As was true of our original seven-category Taxonomy of 2014, a few salient overall observations:

  • Both Maroons and Grays can succeed or fail; neither category is a panacea nor a sentence of doom.
  • Firms can migrate from one category to another:
    • A few former Maroons (we are not about to name names here!) probably are more aptly categorized as Grays today
      • Query whether this was entirely intentional
    • And, with herculean effort over a period not appreciably shorter than a couple of decades, Grays probably can transform themselves into Maroons
      • We would venture the view that this move has to be resolutely intentional, and will involve a large percentage change in the composition of the partnership. This means that it is simply not tenable in a period of time much shorter than that of someone’s full career.  For the vast majority of firms, partners would view it as an effort to blow the place up.
      • Even then, the most time-consuming aspect will most likely be the market’s perception lagging reality.
    • And for all firms, of either category, the critical priority is to recognize and respond effectively to their particular challenges.

Having come this far, you may have assumed we secretly, or not so secretly, think the Maroons are in some ineffable way “superior” to the Grays.

Absolutely wrong.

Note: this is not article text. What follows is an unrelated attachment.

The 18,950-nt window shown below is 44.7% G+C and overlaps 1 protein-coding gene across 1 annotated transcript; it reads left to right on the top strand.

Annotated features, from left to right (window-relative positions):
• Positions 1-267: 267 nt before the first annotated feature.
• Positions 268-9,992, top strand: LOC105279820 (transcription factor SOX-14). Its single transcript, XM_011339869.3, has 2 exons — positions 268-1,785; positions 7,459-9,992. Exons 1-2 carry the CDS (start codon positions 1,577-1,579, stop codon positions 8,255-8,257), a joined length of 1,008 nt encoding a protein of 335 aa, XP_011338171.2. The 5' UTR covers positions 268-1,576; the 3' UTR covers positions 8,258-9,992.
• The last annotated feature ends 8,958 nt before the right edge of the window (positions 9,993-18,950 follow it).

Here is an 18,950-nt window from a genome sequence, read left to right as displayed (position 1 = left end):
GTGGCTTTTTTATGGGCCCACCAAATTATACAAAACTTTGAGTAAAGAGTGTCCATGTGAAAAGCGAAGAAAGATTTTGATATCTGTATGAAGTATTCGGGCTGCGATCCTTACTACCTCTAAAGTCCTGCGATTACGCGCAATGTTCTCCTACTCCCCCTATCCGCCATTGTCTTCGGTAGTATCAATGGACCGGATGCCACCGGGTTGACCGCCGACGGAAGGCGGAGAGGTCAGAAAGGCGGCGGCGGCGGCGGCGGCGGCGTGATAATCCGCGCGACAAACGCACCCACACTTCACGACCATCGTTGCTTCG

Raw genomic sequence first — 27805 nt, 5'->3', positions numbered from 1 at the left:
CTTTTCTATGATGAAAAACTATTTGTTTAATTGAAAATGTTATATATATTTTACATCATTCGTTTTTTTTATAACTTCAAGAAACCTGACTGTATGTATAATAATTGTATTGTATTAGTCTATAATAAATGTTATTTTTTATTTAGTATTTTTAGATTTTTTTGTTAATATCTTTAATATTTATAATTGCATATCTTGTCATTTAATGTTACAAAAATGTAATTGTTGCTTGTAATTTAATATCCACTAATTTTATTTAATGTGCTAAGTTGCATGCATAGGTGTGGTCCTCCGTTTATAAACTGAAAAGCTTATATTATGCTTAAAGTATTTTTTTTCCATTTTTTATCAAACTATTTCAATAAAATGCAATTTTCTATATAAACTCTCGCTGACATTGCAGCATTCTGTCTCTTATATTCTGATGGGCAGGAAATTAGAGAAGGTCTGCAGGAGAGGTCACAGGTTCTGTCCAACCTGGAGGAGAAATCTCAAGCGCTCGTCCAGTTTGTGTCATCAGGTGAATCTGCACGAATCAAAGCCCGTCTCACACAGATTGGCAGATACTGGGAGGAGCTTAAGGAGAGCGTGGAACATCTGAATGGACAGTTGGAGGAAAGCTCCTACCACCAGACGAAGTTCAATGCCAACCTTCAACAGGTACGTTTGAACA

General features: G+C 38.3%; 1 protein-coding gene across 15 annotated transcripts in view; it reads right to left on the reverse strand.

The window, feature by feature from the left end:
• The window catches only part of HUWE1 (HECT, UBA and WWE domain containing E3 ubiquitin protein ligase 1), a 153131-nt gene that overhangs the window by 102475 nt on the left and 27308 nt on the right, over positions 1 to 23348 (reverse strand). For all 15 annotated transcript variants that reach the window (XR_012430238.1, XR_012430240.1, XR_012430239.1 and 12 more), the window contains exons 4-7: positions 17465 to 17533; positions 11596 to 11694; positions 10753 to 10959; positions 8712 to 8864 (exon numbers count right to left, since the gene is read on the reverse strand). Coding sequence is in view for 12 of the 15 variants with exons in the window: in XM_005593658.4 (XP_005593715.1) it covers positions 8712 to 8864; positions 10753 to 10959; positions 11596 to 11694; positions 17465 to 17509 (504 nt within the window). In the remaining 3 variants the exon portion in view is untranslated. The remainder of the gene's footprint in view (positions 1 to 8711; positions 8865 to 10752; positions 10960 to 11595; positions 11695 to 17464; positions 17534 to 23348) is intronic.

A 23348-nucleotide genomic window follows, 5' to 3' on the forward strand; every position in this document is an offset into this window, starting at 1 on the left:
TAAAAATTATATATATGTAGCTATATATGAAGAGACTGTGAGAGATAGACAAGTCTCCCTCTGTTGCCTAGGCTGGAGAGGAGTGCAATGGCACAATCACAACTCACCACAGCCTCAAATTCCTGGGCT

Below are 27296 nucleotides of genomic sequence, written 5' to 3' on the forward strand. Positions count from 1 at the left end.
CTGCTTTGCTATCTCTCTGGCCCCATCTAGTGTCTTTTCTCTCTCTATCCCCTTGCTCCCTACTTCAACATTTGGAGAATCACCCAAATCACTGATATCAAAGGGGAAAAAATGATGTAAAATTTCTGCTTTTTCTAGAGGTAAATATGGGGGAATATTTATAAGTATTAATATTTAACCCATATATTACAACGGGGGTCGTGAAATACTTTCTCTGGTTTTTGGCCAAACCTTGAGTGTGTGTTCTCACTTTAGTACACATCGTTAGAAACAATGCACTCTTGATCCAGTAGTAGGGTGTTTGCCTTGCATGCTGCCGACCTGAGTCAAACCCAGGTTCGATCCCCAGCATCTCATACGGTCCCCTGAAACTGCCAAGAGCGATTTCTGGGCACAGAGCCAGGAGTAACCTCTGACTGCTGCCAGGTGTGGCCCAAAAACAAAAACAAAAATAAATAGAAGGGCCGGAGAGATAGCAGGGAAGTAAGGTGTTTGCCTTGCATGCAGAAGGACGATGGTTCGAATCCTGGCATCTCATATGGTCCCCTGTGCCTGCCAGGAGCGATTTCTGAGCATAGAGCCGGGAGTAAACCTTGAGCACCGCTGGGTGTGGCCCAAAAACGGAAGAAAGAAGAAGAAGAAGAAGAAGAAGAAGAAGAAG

For starters, both can provide invaluable client service—it’s just “different” client service.

And we did allude earlier to the complexity of managing each type of firm.  Maroons are actually pretty simple to run; for one thing, lawyers have been doing it (it’s the Cravath Model, essentially) for over a century.  Hire great legal talent, love and compensate it generously, and turn away any work that doesn’t have boardroom visibility.

Grays, by contrast, are very challenging to manage effectively, and thus in our book far more intrinsically interesting from the perspective of strategy, finances, and leadership judgment.  Lawyers are one of management’s constituencies, but only one; the business professionals who are experts in process optimization, project management, big data analytics, pricing, and more provide an equally indispensable core competence.  Getting cognitively and intellectually diverse teams to work together and form a more powerful whole—including, critically, in client-facing roles—is far more challenging than identifying the finest lawyer/practitioners in XYZ field and letting them lawyer things.

Here’s a simplistic way of thinking about the two types of firms and the consequences for each of strong or of weak management.

  Maroons Grays
Superbly run Steady as she goes; don’t screw it up. We call this quadrant that of the “Splendid Grays.” A fascinating and powerful business model and quite sparsely populated territory at the moment.  This could provide tremendous value to clients and staff alike. Maybe our favorite quadrant in this table.
Poorly run How long do you plan on being a Maroon, again? You better have very forgiving, or very loyal, clients. Absent those (wasting) assets, a slow slide to irrelevance.


“All models are wrong; some models are useful.”

—George E.P. Box, British statistician (1919—2013)